For non-nationals including American and Canadian ex-patriots, purchasing and owning real estate in Puerto Vallarta, Mexico has never been safer or a more viable proposition than it is today – but with any real estate transaction anywhere, due diligence is important. Find out more below.
Specific guidelines exist for foreigners to purchase real estate in Mexico. There is a process – which at times may seem redundant – and there are no short-cuts. All purchases for non-national citizens are completed through a trust deed established with a Mexican Bank. The Mexican bank acts as a trustee on behalf of the foreign purchaser and the purchaser holds all rights of ownership. The same applies for a foreign or Mexican corporation, however the tax ramifications are much more stringent.
Article 27 of the Mexican Constitution states that foreigners cannot own property outright within 100 kilometers (62 miles) of the international borders and 50 kilometers (31 miles) of the coast. This law was put in place for fear of foreign invasions that might threaten the country’s sovereignty. Non-Mexicans may directly own rural or urban land in the interior of Mexico subject to certain limitations on specific agricultural tracts. As time has passed, and as the Mexican government has come to realize the benefits of opening these attractive areas up to foreign investment, they have modified this constitutional restriction. Since 1973 foreigners (non-Mexicans) have been able to purchase coastal and border properties by way of a Mexican Bank Trust, known as a “Fideicomiso”.
Essentially, it is the same as a trust in most other places in the world – the trust is the vehicle that holds the property, the beneficiary is the person that controls the rights to the trust and the trustee is the entity that manages and oversees the trust. In this case, only Mexican banks can act as trustees (and they vary in terms of service and efficiency). So, you the buyer (or whomever you elect) become the beneficiary and the property itself becomes the subject of the trust.
Thus, the bank trustee holds the legal title to the property, with beneficiary of the trust – you, the buyer – enjoying all rights and privileges of ownership, including exclusive use and enjoyment.
The beneficiary enjoys the right to occupy or rent the property, and may transfer the property to any legally qualified person he may designate. Beneficiaries are also allowed to modify their property in accordance with local zoning regulations.
These trusts have an initial term of 50 years. They are renewable at any time or at the end of the 50-year period for a filing fee (approx. $1,000 US) for additional 50-year periods, in perpetuity. The property may also be sold to a person legally authorized to own property or to another foreigner via an assignment of the trust or a new trust, at any time. This process is designed to protect the rights of foreigners, and ensure the transactions are legal.
In Mexico, a Trust Institution is a banking institution that is authorized to open 'fiduciary' accounts and conduct trust operations as a Trustee. The Trust – not the trustee - holds legal title to the real estate property during the term of the trust. The Trustee is also empowered with rights and responsibilities necessary to achieve the objectives of the contractual agreement creating the Trust, for the benefit of the trust beneficiary.
To establish a real estate trust (fideicomiso), any one of the banks in Mexico will charge an annual fee for maintaining the trust, averaging $450 to $550 per year. The Mexican government specifically set up the trust system to provide non-nationals the security of deeded property ownership without having to change their 1917 Constitution. Mexican real estate law allows foreigners to acquire residential real estate located in the coastal and border areas of Mexico through a Trust ("Fideicomiso"). A Trust grants the same rights and obligations as if you owned the property outright. Alternatively, foreigners may also acquire title to non-residential real estate located in the coastal and border areas of Mexico through a Mexican corporation. When they do so, they will also be obliged to pay 16% VAT on the improved value of the property (ie. not the land value) at the time of purchase.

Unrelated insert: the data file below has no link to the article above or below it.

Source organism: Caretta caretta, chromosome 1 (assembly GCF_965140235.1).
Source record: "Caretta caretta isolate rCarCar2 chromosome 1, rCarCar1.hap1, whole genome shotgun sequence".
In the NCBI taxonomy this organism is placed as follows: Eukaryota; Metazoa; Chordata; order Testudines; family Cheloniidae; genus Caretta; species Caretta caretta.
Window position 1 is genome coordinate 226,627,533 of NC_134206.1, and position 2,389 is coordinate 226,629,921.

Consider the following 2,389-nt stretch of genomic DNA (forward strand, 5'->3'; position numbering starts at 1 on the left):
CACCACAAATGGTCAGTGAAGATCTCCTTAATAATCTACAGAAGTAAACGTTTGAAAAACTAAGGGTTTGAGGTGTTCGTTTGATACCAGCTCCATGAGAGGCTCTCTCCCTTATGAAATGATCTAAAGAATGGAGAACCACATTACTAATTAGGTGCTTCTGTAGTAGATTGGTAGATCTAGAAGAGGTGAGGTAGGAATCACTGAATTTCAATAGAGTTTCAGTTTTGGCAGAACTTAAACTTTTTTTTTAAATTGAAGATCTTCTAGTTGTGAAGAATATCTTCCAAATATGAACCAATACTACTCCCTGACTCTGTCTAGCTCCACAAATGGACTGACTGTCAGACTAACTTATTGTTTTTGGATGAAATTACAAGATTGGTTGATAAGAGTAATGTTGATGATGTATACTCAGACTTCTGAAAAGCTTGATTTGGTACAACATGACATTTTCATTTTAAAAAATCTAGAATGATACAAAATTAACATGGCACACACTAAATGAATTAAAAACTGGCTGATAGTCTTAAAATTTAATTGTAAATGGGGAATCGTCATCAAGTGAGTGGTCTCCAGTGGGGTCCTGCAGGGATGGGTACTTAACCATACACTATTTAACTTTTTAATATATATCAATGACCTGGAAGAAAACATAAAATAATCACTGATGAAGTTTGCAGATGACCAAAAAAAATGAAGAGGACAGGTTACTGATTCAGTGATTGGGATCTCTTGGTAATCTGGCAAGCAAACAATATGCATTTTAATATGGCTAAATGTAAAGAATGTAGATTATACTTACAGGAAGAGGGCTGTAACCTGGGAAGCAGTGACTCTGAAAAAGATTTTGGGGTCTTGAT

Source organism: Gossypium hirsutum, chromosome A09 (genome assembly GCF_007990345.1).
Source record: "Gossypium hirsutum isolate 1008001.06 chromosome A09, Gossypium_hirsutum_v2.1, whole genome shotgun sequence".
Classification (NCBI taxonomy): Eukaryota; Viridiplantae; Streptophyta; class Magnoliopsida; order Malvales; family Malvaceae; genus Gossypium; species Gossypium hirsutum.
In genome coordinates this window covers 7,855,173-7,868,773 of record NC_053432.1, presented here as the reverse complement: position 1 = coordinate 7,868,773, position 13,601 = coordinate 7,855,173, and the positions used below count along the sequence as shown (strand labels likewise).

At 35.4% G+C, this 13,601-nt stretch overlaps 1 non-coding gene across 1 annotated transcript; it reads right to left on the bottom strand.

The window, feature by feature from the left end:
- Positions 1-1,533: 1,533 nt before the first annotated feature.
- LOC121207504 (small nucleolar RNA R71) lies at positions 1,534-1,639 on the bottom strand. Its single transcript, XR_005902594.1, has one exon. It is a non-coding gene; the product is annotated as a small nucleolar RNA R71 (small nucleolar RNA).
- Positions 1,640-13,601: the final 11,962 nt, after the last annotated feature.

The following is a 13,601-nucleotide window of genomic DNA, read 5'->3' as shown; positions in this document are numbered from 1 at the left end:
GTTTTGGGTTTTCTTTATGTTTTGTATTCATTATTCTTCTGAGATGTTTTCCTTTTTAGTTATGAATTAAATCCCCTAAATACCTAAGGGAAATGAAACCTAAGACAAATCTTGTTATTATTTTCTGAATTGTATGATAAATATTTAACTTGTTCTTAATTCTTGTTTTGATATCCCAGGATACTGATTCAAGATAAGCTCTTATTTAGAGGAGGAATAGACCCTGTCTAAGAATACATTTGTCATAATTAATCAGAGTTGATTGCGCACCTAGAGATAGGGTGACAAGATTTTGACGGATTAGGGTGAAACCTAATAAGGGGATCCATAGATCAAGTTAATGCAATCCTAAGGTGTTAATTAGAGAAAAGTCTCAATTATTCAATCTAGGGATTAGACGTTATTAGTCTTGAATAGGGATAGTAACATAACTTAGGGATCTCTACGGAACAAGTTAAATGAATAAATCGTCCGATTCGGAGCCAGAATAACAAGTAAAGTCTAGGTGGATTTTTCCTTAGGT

Are Mexican banks the only institutions that can hold trusts on behalf of foreign investors? Yes, however you have the right to choose which bank you would like to hold your Trust. The Trust is not an asset of the bank. Trusts also allow foreign investors to participate in other sectors of the Mexican economy.
Financing is relatively new in Mexico and not designed for non-nationals. If financing is something one wants or needs, get pre-approved ahead of time, just as you would in the U.S. or Canada. US or non-Mexican banks will not lend on the security of Mexican real estate as they are not chartered to do so.
Closing costs to the buyer tend to be higher in Mexico than they are in most places in the U.S. or Canada, averaging 4 to 6 percent of the purchase price (If property is less than $100K, this percentage increases to an 8-10% range, due to some fixed costs, such as trust fees). Once a Purchase Agreement has been negotiated, closing usually takes between 30 to 60 days depending on contingencies and financing requirements.
Escrows are used almost universally in all transactions in Puerto Vallarta. There are several reputable private escrow companies specializing in this function. Their fee is typically between $600 to $700 US per transaction. This cost is typically paid for by the buyer; however, it can be split between the buyer and the seller.
The Notary of record is the Official Agent that collects all taxes and exclusively records all deeds to be registered in the Public Registry of Property office.
In the Trust deed, the present owner of the real estate would appear as the trustor (fideicomitente) and would thereby convey title of the real property to the Trust that will hold title to the property during the life of the Trust (50 years) for the benefit of the Beneficiary. You can renew the Trust perpetually. The buyer (you) would appear as the Beneficiary (fideicomisario), the person having the absolute use and avail of the property.